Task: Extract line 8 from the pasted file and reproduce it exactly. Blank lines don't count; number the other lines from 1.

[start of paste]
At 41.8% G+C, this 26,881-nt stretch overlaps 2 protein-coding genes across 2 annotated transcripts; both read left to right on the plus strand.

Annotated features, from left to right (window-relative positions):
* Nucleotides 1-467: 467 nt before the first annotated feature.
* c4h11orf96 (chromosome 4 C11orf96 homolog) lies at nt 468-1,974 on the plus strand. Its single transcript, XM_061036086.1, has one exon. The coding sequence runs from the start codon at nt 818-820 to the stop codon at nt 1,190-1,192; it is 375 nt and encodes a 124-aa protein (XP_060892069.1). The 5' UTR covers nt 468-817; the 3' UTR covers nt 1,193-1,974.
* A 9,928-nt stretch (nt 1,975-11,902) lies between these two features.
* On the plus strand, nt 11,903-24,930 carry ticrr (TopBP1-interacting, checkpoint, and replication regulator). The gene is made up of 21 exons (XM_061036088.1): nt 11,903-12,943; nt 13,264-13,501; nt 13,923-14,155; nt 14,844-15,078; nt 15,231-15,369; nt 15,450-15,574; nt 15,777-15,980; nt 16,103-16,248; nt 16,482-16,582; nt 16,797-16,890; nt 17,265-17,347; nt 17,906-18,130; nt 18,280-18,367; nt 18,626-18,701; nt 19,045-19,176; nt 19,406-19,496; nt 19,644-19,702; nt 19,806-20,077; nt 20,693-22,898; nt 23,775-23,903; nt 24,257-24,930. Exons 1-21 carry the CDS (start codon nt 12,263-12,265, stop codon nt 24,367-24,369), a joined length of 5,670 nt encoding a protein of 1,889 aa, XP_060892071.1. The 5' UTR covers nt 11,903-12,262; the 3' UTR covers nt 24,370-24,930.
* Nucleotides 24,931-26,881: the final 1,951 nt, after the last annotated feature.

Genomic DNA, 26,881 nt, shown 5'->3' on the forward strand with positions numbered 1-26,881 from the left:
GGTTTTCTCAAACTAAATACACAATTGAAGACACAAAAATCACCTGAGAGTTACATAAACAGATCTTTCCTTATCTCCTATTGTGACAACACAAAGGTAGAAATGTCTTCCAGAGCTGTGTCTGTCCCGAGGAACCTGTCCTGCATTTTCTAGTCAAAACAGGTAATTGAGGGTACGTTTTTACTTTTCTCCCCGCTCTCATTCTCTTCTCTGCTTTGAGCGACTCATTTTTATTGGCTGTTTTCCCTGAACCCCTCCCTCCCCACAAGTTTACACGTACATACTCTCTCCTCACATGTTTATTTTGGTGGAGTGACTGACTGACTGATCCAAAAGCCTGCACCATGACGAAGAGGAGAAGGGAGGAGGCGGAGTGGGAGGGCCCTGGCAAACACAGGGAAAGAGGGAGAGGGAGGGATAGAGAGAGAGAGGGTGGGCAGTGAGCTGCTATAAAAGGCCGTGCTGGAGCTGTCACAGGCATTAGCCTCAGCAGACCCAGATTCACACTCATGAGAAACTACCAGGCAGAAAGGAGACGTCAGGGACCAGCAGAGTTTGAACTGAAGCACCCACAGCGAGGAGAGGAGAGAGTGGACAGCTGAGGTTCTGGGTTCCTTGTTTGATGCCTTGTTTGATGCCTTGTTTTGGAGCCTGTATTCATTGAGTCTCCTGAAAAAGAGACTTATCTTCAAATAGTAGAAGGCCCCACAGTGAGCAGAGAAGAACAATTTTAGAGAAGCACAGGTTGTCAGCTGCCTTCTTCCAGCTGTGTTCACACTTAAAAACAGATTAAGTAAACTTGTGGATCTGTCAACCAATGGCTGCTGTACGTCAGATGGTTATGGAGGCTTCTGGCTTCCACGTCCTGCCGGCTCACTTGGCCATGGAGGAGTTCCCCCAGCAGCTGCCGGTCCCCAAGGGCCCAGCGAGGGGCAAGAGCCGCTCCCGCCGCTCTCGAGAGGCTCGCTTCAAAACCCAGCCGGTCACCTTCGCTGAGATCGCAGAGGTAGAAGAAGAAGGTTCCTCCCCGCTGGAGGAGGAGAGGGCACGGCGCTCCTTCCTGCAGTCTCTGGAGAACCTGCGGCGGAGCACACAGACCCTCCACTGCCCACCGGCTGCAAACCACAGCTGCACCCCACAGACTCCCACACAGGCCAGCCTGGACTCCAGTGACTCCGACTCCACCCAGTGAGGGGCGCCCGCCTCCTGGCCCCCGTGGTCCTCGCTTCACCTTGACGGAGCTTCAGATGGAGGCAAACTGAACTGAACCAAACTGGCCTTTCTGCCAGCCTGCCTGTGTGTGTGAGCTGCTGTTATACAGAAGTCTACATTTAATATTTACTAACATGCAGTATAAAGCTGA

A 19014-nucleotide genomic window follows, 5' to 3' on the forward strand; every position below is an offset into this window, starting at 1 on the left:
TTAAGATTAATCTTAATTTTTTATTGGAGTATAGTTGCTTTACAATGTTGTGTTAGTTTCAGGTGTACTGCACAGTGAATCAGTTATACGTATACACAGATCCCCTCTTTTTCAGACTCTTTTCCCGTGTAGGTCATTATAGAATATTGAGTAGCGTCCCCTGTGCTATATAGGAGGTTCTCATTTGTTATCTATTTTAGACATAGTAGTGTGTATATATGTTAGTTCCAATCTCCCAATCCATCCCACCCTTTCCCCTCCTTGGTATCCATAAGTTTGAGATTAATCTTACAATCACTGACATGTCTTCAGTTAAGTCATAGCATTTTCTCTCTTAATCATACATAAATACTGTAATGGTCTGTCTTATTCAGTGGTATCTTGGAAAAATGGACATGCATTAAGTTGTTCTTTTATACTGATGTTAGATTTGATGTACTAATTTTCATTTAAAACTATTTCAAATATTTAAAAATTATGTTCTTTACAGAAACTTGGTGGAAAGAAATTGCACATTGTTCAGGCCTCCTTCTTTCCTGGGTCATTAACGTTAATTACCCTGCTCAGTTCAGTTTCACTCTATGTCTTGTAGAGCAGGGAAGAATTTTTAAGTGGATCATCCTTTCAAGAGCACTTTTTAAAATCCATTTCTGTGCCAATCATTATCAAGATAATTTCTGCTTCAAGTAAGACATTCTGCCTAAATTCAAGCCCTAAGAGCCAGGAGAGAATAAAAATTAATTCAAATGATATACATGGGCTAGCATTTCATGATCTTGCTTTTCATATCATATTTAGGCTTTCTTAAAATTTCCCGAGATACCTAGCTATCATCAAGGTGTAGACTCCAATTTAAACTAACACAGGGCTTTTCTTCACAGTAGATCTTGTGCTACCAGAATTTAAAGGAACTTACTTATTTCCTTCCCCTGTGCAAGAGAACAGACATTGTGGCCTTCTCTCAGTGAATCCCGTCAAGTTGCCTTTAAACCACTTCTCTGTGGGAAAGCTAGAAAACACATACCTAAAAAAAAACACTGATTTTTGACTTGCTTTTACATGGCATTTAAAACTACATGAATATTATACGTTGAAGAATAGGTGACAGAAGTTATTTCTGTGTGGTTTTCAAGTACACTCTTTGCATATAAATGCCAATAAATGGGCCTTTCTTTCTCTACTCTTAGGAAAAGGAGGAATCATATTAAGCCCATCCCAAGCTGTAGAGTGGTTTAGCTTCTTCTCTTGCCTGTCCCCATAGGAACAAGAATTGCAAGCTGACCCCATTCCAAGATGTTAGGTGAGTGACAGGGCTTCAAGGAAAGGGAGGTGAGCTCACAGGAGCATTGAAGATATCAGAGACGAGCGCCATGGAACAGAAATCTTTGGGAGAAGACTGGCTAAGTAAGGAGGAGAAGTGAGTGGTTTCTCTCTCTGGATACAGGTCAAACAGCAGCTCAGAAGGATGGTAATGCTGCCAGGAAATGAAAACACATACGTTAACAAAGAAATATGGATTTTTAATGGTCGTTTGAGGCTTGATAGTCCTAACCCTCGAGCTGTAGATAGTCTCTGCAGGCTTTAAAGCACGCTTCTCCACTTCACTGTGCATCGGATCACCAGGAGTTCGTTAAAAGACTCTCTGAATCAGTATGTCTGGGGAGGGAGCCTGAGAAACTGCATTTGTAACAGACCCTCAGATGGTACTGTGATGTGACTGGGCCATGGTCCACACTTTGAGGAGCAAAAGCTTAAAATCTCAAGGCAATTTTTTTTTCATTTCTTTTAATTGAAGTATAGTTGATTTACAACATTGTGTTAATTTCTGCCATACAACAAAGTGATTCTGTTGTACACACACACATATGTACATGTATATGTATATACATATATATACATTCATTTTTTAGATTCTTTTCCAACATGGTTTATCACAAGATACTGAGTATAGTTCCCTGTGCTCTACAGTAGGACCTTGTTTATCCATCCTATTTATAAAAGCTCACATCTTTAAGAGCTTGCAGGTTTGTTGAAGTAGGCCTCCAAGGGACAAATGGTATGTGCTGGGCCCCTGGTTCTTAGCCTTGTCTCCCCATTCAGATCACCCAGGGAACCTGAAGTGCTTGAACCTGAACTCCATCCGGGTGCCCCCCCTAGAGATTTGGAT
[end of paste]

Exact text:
Genomic DNA, 26,881 nt, shown 5'->3' on the forward strand with positions numbered 1-26,881 from the left: